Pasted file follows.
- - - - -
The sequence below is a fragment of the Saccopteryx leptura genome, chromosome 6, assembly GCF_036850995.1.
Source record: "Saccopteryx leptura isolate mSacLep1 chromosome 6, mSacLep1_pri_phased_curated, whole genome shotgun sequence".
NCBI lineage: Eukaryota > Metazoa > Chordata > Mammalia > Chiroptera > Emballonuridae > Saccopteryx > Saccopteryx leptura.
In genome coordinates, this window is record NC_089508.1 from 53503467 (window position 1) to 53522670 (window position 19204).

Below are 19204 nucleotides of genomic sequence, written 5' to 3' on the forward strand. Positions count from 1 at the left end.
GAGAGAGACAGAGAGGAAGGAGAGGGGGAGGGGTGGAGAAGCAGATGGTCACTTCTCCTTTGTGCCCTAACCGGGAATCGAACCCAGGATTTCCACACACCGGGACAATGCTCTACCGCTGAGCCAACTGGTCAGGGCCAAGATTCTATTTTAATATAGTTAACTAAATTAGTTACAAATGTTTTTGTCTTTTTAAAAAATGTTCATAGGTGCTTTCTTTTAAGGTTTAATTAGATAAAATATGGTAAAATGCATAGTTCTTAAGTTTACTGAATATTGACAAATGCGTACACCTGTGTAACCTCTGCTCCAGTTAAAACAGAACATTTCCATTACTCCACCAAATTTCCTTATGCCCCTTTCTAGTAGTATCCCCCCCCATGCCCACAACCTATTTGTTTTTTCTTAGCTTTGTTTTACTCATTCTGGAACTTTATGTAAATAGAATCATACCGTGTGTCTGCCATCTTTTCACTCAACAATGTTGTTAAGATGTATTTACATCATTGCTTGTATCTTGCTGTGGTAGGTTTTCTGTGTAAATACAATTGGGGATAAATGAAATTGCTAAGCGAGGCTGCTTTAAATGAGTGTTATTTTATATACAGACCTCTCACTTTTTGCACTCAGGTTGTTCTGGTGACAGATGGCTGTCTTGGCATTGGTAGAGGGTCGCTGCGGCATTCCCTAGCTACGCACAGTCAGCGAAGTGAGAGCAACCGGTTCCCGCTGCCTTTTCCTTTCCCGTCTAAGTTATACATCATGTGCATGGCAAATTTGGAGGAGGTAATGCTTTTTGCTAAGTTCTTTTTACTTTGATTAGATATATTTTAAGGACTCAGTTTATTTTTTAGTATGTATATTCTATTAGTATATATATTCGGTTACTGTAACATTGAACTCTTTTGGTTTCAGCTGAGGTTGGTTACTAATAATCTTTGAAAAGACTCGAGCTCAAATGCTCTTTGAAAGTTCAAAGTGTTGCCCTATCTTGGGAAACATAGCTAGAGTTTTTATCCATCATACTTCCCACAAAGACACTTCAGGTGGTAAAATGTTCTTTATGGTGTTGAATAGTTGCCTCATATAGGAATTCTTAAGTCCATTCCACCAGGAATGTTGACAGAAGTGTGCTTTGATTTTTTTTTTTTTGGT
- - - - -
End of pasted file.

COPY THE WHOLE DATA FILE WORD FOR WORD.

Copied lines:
The sequence below is a fragment of the Saccopteryx leptura genome, chromosome 6, assembly GCF_036850995.1.
Source record: "Saccopteryx leptura isolate mSacLep1 chromosome 6, mSacLep1_pri_phased_curated, whole genome shotgun sequence".
NCBI lineage: Eukaryota > Metazoa > Chordata > Mammalia > Chiroptera > Emballonuridae > Saccopteryx > Saccopteryx leptura.
In genome coordinates, this window is record NC_089508.1 from 53503467 (window position 1) to 53522670 (window position 19204).

Below are 19204 nucleotides of genomic sequence, written 5' to 3' on the forward strand. Positions count from 1 at the left end.
GAGAGAGACAGAGAGGAAGGAGAGGGGGAGGGGTGGAGAAGCAGATGGTCACTTCTCCTTTGTGCCCTAACCGGGAATCGAACCCAGGATTTCCACACACCGGGACAATGCTCTACCGCTGAGCCAACTGGTCAGGGCCAAGATTCTATTTTAATATAGTTAACTAAATTAGTTACAAATGTTTTTGTCTTTTTAAAAAATGTTCATAGGTGCTTTCTTTTAAGGTTTAATTAGATAAAATATGGTAAAATGCATAGTTCTTAAGTTTACTGAATATTGACAAATGCGTACACCTGTGTAACCTCTGCTCCAGTTAAAACAGAACATTTCCATTACTCCACCAAATTTCCTTATGCCCCTTTCTAGTAGTATCCCCCCCCATGCCCACAACCTATTTGTTTTTTCTTAGCTTTGTTTTACTCATTCTGGAACTTTATGTAAATAGAATCATACCGTGTGTCTGCCATCTTTTCACTCAACAATGTTGTTAAGATGTATTTACATCATTGCTTGTATCTTGCTGTGGTAGGTTTTCTGTGTAAATACAATTGGGGATAAATGAAATTGCTAAGCGAGGCTGCTTTAAATGAGTGTTATTTTATATACAGACCTCTCACTTTTTGCACTCAGGTTGTTCTGGTGACAGATGGCTGTCTTGGCATTGGTAGAGGGTCGCTGCGGCATTCCCTAGCTACGCACAGTCAGCGAAGTGAGAGCAACCGGTTCCCGCTGCCTTTTCCTTTCCCGTCTAAGTTATACATCATGTGCATGGCAAATTTGGAGGAGGTAATGCTTTTTGCTAAGTTCTTTTTACTTTGATTAGATATATTTTAAGGACTCAGTTTATTTTTTAGTATGTATATTCTATTAGTATATATATTCGGTTACTGTAACATTGAACTCTTTTGGTTTCAGCTGAGGTTGGTTACTAATAATCTTTGAAAAGACTCGAGCTCAAATGCTCTTTGAAAGTTCAAAGTGTTGCCCTATCTTGGGAAACATAGCTAGAGTTTTTATCCATCATACTTCCCACAAAGACACTTCAGGTGGTAAAATGTTCTTTATGGTGTTGAATAGTTGCCTCATATAGGAATTCTTAAGTCCATTCCACCAGGAATGTTGACAGAAGTGTGCTTTGATTTTTTTTTTTTTGGT